Breaching Blue: Because Mermaids are the new Vampires.

Popular Culture, Science FictionSeptember 1, 20141

breakingblueOriginally posted here: Attack of the paranormal mermaid romance novel: Why you should never, ever lose a bet to David Shiffman, the mermaid novel has taken some surprising turns in the last few months. I recognition, I’ve decided to repost the significantly revised first chapter to entertain. Happy Labor Day, US readers!


They drifted, mindlessly, in an eternal, ocean-spanning arc, bare particles of life, unassuming among the myriad. They drifted, wordlessly, no mouths to speak nor eyes to see. No hands to grasp, not that there was anything to grasp in the great circling gyre. They drifted, aimlessly, their purpose obscured by the haze of their own perception, brains unformed, uninformed ganglia pressing against a translucent carapace. They drifted, ruthlessly, the indomitable walls of baleen sheets, the brutal rasp of gill rakers, the insatiable grasp of dangling tentacles, winnowing their numbers. They drifted, together, a cohort growing stronger even as their siblings fell to the inevitable fate of prey among the flotsam. They drifted until they could drift no more, until their bodies, no longer mindless particles, but tiny facsimiles of their future selves, could challenge the current, assert their dominance over the drift.

No longer drifting, they sought refuge.

***

The reef was old. It rose from the seamount, a honeycomb of chambers stacked one on top of the other. They swam around the perimeter, cautiously. The Ocean was a dangerous place. Who knew what strange predators lurked inside the labyrinthine palace? Janthina went first. She squeezed through a small opening, close to the sea floor. The once generous entrance was overgrown with corals, generation stacked upon generation, each polyp building upon the skeletal remains of its ancestors. Whatever creatures carved this chamber, they abandoned it long ago.

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Throwback Thursday: The Birth of @WhySharksMatter

BloggingAugust 28, 20142

Today we celebrate the 30th birthday of David Shiffman, but the entity known as WhySharksMatter was born on an entirely different day. On January 26, 2009, David officially joined Southern Fried Science and assumed the handle that would soon become the most prolific shark conservation activist online. Here, for posterity, is the original chatlog where we discussed his future handle.

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Shark Week 2014: documentary reviews, tweets, and media coverage

Blogging, marine science, Natural Science, Popular Culture, Reviews and Interviews, Science, sharksAugust 26, 20142

Another Shark Week has come and gone, and despite being out of the country at the time, I’ve managed to keep up my record of never having missed a single Shark Week documentary. I gotta tell you, though, some of them are really hard to watch. While there there is undoubtedly some great educational programming focusing on science, natural history and conservation, the Discovery Channel is doubling down on the troubling recent trend of blatantly lying to viewers with fake documentaries that use actor playing scientists and CGI video. In a time when public misunderstanding and distrust of science and scientists is already high, the Discovery Channel has decided to actively perpetuate misunderstanding and distrust of science and scientists. I’ve included my reviews (which originally were posted on my Facebook page after each show) of each of the documentaries below, along with a link to the Storify of my twitter reactions and links to some of the media coverage.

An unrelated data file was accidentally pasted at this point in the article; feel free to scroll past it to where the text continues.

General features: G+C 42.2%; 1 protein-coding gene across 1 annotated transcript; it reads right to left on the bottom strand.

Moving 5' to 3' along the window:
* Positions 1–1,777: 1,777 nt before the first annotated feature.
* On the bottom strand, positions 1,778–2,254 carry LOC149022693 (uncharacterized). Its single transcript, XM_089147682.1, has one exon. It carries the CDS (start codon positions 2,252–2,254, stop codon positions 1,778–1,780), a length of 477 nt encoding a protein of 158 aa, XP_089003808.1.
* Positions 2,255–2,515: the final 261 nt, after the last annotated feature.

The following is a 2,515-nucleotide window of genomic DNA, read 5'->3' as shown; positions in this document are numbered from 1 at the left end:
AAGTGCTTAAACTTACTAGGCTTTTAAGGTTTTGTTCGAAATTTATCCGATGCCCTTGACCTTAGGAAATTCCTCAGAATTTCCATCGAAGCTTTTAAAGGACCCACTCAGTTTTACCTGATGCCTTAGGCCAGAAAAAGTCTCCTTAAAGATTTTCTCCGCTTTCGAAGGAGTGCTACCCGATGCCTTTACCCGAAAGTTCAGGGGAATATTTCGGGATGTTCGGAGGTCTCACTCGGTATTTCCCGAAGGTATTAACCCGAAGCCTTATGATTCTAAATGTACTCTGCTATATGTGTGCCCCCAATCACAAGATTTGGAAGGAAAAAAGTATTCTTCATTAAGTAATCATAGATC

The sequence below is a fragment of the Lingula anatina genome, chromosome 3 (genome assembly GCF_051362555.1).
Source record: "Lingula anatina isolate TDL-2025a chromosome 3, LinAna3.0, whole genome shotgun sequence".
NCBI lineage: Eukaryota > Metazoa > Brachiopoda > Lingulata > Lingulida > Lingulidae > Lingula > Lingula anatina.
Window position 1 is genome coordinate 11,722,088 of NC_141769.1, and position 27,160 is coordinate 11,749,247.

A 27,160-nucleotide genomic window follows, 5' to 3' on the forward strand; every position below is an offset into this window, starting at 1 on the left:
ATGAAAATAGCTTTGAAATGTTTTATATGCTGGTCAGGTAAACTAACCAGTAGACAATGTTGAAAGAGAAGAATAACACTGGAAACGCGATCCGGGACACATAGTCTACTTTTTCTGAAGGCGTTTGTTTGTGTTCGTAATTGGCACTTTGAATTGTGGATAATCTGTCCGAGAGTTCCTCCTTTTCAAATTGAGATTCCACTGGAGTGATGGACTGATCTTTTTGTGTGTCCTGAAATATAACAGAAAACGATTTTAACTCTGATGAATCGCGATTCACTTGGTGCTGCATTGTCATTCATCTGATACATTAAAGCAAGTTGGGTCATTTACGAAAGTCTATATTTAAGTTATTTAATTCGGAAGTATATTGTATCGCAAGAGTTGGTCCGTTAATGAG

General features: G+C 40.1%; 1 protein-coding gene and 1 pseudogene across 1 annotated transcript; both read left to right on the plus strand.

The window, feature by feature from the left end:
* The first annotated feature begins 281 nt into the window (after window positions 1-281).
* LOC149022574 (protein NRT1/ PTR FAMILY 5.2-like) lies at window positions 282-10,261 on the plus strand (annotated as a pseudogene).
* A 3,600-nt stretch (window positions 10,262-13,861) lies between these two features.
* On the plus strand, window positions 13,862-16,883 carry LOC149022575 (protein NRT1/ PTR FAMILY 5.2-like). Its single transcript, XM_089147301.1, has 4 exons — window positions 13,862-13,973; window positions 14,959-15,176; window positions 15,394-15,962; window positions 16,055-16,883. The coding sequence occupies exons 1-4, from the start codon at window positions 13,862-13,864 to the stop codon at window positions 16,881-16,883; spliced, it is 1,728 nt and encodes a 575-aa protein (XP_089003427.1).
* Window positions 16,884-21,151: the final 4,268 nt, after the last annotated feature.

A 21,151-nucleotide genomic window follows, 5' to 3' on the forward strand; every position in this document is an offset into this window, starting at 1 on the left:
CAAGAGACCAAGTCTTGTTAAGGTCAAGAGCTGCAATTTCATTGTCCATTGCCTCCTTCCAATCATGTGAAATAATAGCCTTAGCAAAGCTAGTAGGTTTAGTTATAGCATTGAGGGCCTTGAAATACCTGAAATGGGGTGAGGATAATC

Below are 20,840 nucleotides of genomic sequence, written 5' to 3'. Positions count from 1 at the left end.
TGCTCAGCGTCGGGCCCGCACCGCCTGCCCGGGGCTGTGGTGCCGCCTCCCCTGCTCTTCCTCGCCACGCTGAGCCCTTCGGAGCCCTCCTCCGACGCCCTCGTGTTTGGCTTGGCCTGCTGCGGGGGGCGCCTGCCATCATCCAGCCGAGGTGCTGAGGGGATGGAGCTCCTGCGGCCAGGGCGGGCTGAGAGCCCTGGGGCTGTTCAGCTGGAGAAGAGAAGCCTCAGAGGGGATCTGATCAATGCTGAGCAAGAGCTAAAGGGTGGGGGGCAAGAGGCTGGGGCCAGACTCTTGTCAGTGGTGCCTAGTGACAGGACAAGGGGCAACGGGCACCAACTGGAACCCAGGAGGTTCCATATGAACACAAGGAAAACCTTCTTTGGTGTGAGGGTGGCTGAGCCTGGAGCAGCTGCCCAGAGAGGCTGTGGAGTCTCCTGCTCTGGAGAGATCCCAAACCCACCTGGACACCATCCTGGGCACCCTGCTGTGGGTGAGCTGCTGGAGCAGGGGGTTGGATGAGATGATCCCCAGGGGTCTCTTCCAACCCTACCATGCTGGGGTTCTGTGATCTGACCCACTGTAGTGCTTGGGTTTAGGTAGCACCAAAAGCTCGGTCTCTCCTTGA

Upwell held another successful Sharkinar, bringing together scientists, conservationists, communicators and educators to talk about how “Team Ocean” can best take advantage of the increased public interest in sharks during Shark Week. Indeed, many members of Team Ocean were able to use the temporary increase in public interest in sharks to get important messages out to the media, and I’ve linked to and summarized some of the best examples below, but imagine how much more effective we could be if we didn’t have to first debunk the lies aired on a supposedly educational non-fiction television channel?

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OpenROV is changing the way we think about ocean outreach and citizen science

ConservationAugust 16, 20140

The SS Tahoe, once the only means of travel across Lake Tahoe, lies in 150 meters of icy, alpine water, scuttled after she outlived her usefulness. The remote lake presents an extreme technical challenge for divers and the wreck has spent her afterlife relatively undisturbed. Only a few dive teams have ever visited her.

Naturally, she makes the perfect target to test out the new, deeper-diving OpenROV.